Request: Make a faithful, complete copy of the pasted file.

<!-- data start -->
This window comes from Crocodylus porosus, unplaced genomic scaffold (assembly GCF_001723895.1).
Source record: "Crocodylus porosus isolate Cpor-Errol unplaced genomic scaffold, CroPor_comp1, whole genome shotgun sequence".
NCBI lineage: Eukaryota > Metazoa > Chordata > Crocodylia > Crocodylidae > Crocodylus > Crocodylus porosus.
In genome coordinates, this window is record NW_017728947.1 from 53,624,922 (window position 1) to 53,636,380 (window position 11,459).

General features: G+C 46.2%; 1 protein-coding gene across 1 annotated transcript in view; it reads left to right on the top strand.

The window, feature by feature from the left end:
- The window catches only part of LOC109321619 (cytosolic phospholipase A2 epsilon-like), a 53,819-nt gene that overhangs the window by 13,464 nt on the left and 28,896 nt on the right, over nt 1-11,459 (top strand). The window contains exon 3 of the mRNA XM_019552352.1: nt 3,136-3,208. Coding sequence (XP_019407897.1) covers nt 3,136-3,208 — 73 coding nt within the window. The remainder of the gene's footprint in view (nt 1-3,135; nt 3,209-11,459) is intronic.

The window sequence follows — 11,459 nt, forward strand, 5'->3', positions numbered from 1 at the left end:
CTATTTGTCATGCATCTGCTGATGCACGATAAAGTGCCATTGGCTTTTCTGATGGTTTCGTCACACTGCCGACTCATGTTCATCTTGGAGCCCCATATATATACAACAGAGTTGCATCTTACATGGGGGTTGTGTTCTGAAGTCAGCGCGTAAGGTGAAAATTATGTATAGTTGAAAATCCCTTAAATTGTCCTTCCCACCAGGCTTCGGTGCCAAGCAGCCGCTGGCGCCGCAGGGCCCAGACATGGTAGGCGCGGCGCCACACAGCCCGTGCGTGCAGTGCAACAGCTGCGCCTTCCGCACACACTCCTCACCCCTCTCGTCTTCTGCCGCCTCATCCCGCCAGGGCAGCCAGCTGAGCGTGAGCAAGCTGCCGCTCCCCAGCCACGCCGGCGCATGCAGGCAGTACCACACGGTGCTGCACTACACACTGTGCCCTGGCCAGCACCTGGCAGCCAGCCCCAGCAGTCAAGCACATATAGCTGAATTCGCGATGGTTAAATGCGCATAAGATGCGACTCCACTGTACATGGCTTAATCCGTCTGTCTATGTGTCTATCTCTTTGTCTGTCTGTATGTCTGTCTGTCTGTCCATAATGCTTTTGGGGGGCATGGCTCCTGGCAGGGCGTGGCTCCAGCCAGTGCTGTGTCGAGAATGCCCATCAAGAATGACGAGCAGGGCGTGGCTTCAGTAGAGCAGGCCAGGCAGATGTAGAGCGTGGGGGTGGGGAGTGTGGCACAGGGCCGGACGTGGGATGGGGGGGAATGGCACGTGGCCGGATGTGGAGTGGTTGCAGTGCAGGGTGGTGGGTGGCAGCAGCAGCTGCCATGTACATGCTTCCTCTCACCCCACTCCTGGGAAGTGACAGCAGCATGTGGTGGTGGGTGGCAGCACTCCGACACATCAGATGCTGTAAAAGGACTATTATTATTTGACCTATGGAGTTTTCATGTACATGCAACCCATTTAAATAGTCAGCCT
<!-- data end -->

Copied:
This window comes from Crocodylus porosus, unplaced genomic scaffold (assembly GCF_001723895.1).
Source record: "Crocodylus porosus isolate Cpor-Errol unplaced genomic scaffold, CroPor_comp1, whole genome shotgun sequence".
NCBI lineage: Eukaryota > Metazoa > Chordata > Crocodylia > Crocodylidae > Crocodylus > Crocodylus porosus.
In genome coordinates, this window is record NW_017728947.1 from 53,624,922 (window position 1) to 53,636,380 (window position 11,459).

General features: G+C 46.2%; 1 protein-coding gene across 1 annotated transcript in view; it reads left to right on the top strand.

The window, feature by feature from the left end:
- The window catches only part of LOC109321619 (cytosolic phospholipase A2 epsilon-like), a 53,819-nt gene that overhangs the window by 13,464 nt on the left and 28,896 nt on the right, over nt 1-11,459 (top strand). The window contains exon 3 of the mRNA XM_019552352.1: nt 3,136-3,208. Coding sequence (XP_019407897.1) covers nt 3,136-3,208 — 73 coding nt within the window. The remainder of the gene's footprint in view (nt 1-3,135; nt 3,209-11,459) is intronic.

The window sequence follows — 11,459 nt, forward strand, 5'->3', positions numbered from 1 at the left end:
CTATTTGTCATGCATCTGCTGATGCACGATAAAGTGCCATTGGCTTTTCTGATGGTTTCGTCACACTGCCGACTCATGTTCATCTTGGAGCCCCATATATATACAACAGAGTTGCATCTTACATGGGGGTTGTGTTCTGAAGTCAGCGCGTAAGGTGAAAATTATGTATAGTTGAAAATCCCTTAAATTGTCCTTCCCACCAGGCTTCGGTGCCAAGCAGCCGCTGGCGCCGCAGGGCCCAGACATGGTAGGCGCGGCGCCACACAGCCCGTGCGTGCAGTGCAACAGCTGCGCCTTCCGCACACACTCCTCACCCCTCTCGTCTTCTGCCGCCTCATCCCGCCAGGGCAGCCAGCTGAGCGTGAGCAAGCTGCCGCTCCCCAGCCACGCCGGCGCATGCAGGCAGTACCACACGGTGCTGCACTACACACTGTGCCCTGGCCAGCACCTGGCAGCCAGCCCCAGCAGTCAAGCACATATAGCTGAATTCGCGATGGTTAAATGCGCATAAGATGCGACTCCACTGTACATGGCTTAATCCGTCTGTCTATGTGTCTATCTCTTTGTCTGTCTGTATGTCTGTCTGTCTGTCCATAATGCTTTTGGGGGGCATGGCTCCTGGCAGGGCGTGGCTCCAGCCAGTGCTGTGTCGAGAATGCCCATCAAGAATGACGAGCAGGGCGTGGCTTCAGTAGAGCAGGCCAGGCAGATGTAGAGCGTGGGGGTGGGGAGTGTGGCACAGGGCCGGACGTGGGATGGGGGGGAATGGCACGTGGCCGGATGTGGAGTGGTTGCAGTGCAGGGTGGTGGGTGGCAGCAGCAGCTGCCATGTACATGCTTCCTCTCACCCCACTCCTGGGAAGTGACAGCAGCATGTGGTGGTGGGTGGCAGCACTCCGACACATCAGATGCTGTAAAAGGACTATTATTATTTGACCTATGGAGTTTTCATGTACATGCAACCCATTTAAATAGTCAGCCT